So this is just a recurring surrealistic dream that involves these three elements.  And the surrealism wasn't caused by the fever.

To me it seems perfectly true that Lyanna might have died somewhere else, and Ned's dreaming mind might just have conflated the two events.  And I recall this as being a major point of contention between Weasel Pie and some other folks, but IMO, Weasel was simply right when he said Lyanna's place of death wasn't factually established.  He was being more precise than they were.

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1 hour ago, ravenous reader said:

Which begs the question, what were such extraordinary men -- and three of them all at once -- doing in the middle of nowhere playing 'I spy' and arguing about who should fetch/brew the covfefe?!

Contrary to popular (twitter) belief, "covfefe" is not "coffee."

The Great Orange Anus was actually recounting Rhaegar's fate at the Trident. The "negative press" was that of Robert and his warhammer, obviously.

And in spite of that warhammer crushing his beautiful chest, the dragonprince was able to use his last breath to utter a woman's name, "Covfefe..."

 

1 hour ago, PrettyPig said:

On phone so no long reply, but nutshell, no.   (Will have to look at the original timeline later, it may need slight revision in some areas)

Cool. :cheers:

 

1 hour ago, PrettyPig said:

Ned went to Dorne at the end of the war...afaik that isn't in dispute.  Question is when.   If I recall correctly I had Ned at the TOJ close to the end of 283, a couple of months after trident and sack.  Still think that.  

You should check out what orderofthereenhand and kinglittlefinger added to that timeline. There are some very interesting differences with your own that I think you would very much like and appreciate. OotGH's contribution in particular swayed an old belief of mine, and was fully supported by canon.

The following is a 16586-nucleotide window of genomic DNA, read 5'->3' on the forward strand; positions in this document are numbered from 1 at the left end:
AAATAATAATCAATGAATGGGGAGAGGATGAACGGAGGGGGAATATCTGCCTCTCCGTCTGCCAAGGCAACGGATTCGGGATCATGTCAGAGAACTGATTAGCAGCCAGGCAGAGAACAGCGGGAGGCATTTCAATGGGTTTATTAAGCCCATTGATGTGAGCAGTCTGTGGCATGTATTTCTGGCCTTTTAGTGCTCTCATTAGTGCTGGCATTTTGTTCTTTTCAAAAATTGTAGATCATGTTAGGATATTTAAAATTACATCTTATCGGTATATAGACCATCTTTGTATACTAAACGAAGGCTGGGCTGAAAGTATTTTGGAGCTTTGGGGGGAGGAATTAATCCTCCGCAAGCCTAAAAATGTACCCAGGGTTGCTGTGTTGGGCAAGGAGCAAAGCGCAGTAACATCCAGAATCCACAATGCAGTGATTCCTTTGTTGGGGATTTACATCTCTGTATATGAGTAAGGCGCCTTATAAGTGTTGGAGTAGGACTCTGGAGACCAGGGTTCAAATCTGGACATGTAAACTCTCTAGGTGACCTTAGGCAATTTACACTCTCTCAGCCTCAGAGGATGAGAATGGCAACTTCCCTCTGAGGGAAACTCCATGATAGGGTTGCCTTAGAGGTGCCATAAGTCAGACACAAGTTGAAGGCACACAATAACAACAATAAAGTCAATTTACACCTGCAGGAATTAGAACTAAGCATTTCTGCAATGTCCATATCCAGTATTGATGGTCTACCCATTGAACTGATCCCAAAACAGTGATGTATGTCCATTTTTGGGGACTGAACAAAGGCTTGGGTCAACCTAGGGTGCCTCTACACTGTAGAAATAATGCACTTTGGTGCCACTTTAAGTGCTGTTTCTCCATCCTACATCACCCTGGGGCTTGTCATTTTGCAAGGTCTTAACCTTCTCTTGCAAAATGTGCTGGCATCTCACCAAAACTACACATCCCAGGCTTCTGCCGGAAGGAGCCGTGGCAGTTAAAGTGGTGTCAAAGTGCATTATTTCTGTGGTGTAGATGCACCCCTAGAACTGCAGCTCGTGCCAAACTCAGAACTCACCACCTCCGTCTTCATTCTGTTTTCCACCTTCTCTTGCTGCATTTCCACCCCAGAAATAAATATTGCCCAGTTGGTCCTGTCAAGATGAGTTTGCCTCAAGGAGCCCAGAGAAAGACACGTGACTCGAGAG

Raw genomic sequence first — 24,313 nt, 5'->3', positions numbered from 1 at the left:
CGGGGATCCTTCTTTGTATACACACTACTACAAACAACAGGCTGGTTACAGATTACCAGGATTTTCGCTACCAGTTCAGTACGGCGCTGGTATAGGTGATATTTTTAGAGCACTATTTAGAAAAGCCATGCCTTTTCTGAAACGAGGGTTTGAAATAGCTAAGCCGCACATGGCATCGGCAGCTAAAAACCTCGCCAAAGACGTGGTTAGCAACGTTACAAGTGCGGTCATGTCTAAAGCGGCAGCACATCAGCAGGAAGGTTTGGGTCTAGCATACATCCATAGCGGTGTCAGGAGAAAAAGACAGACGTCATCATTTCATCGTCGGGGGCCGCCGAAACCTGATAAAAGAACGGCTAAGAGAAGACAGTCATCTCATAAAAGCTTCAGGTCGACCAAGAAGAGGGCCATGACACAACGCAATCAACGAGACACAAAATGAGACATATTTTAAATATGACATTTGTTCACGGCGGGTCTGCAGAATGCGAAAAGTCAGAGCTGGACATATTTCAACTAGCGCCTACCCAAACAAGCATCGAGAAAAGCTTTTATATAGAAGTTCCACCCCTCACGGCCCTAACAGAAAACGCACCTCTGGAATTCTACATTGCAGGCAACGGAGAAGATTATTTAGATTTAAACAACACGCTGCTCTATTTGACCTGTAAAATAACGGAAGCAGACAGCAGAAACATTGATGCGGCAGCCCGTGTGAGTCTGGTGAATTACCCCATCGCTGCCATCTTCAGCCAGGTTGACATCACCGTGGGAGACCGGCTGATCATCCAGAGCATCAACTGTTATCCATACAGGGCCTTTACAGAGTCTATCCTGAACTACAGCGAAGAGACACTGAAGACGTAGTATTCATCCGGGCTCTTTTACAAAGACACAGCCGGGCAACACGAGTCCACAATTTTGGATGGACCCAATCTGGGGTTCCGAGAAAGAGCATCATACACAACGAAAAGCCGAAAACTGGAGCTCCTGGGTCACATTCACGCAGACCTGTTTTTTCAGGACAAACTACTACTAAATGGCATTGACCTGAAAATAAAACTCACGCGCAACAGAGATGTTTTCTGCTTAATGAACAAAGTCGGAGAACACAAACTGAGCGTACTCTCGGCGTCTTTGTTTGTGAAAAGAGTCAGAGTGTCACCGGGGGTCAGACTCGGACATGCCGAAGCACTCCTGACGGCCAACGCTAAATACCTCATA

1 hour ago, PrettyPig said:

That being said, as you may remember I don't believe Rhaella / Viserys went to Dragonstone (at least together) after Rhaegar's death, either.   

I do remember. :) And I totally dig it, but can't say I have a very strong opinion one way or the other regarding that debate. 

 

1 hour ago, The Hidden Dragon said:

 

Searching "golden sword" on A search of Ice and Fire reveals many references (by Sansa, Tyrion, Catelyn, Eddard and Jaime himself) to Jaime having a golden sword. 

From ACOK  - Catelyn VII (Jaime speaking)

"Kingslayer," he pronounced carefully. "And such a king he was!" He lifted his cup. "To Aerys Targaryen, the Second of His Name, Lord of the Seven Kingdoms and Protector of the Realm. And to the sword that opened his throat. A golden sword, don't you know. Until his blood ran red down the blade. Those are the Lannister colors, red and gold."

Jaime, himself, refers to opening Aerys' throat with his golden sword.

LOL! I didn't even think to check Jaime's POV! :wacko:

Thanks, THD. :cheers:

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2 minutes ago, JNR said:

The good MtnLion, for instance, an RLJ regular, has gone so far as to say that GRRM has already written in the canon that Jon is the trueborn son of Rhaegar Targaryen.  My goodness, I just don't remember reading that sentence.

Considering your poor reading comprehension, that isn't very surprising ole chap.

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12 hours ago, ReturnOfCaponBreath said:

Well it's certainly not Disney!

What's your view on Jons parentage in that case?

Thanks for the rest of the answers, I think the staged conversation that spells out all of the KG duties and their response that they aren't there is the single biggest challenge to the last stand thought.  It's seems too contrived to draw attention to all Of The foresworn duties and thus plant the seed of some special reason to be there if the real answer is.

"Well we're a stubborn lot and we all fancied a bit of a brawl so we went to some remote outpost in the middle if nowhere on the off chance that a powerful Lord Of The rebellion might rock up with a bunch of his mates."

 

Ain't that the truth;certainly not Disney.

As to who i peg as Jon's parents.Robert and Lyanna = Jon.

E.g. Obey. If a member of the royal family said: Stay here at this tower until i send word or come back.They'd have to.No matter how much they'd hate their swords rusting.

10 hours ago, Black Crow said:

If we're straying away from the who said what and why outside the tower into the wider metaphysical question, a number of points need to be noted:

First, no matter how it has changed, the 1993 synopsis clearly painted the resolution of the mystery as facilitating a relationship between Jon and Arya. This, as we've discussed before, may no longer be on the cards, but, in terms of cliche, this outcome, albeit more likely to feature Sansa than Arya comes way below the lost Prince trope and I really can't see GRRM exchanging such a reasonable outcome for such a tired cliche.